The Department of Education is stepping up its review of colleges adhering to federal reporting requirements regarding disclosures of foreign gifts and contracts amid scrutiny of American universities ties with China.
Section 117 of the Higher Education Act has long required that institutions report to the federal government any gift or contract with a foreign source valued at $250,000 or more, “considered alone or in combination with all other gifts from or contracts with that foreign source within a calendar year.”
According to Senate testimony back in February, less than 3 percent of U.S. colleges report receiving such gifts or contracts and there are significant differences in how colleges report these as well.
“Foreign government spending on U.S. schools is effectively a black hole, as there is a lack of reporting detailing the various sources of foreign government funding,” said the Senate Committee on Homeland Security and Governmental Affairs’ Permanent Subcommittee on Investigations report.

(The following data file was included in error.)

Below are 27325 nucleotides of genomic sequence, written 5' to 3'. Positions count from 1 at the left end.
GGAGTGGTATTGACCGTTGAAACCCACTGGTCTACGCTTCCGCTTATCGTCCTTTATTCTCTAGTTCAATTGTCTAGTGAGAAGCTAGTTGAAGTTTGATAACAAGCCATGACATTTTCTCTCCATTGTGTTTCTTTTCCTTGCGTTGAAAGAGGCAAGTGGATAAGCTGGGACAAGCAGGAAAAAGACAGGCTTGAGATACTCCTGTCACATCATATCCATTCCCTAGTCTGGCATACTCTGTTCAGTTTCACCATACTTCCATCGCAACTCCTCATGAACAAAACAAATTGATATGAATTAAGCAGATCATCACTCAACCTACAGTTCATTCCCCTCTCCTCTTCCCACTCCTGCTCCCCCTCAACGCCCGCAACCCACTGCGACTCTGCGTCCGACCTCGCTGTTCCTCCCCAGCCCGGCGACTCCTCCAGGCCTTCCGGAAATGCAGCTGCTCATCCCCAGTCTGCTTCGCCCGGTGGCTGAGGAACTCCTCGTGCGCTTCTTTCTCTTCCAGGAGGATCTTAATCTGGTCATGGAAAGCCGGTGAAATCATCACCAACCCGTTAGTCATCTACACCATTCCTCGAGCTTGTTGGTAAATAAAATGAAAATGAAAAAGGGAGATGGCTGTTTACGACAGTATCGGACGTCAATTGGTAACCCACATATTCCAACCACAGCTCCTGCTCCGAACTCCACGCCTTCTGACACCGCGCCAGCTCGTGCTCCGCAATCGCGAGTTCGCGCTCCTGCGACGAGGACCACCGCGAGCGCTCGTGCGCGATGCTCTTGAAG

Mitchell M. Zais, Deputy Secretary for Education, admitted a lack of clarity on the issue. At the February hearing he shared, “some colleges and universities have independent but affiliated nonprofit research, endowment and alumni foundations, which deliver contracts and gifts,” he said. “It’s unclear which schools report foreign gifts that are channeled through these foundations since the statute does not reference them.”
The American Council on Education (ACE) and six other major higher education associations have yet to receive the needed clarification of rules despite two letters sent to the Department of Education since January.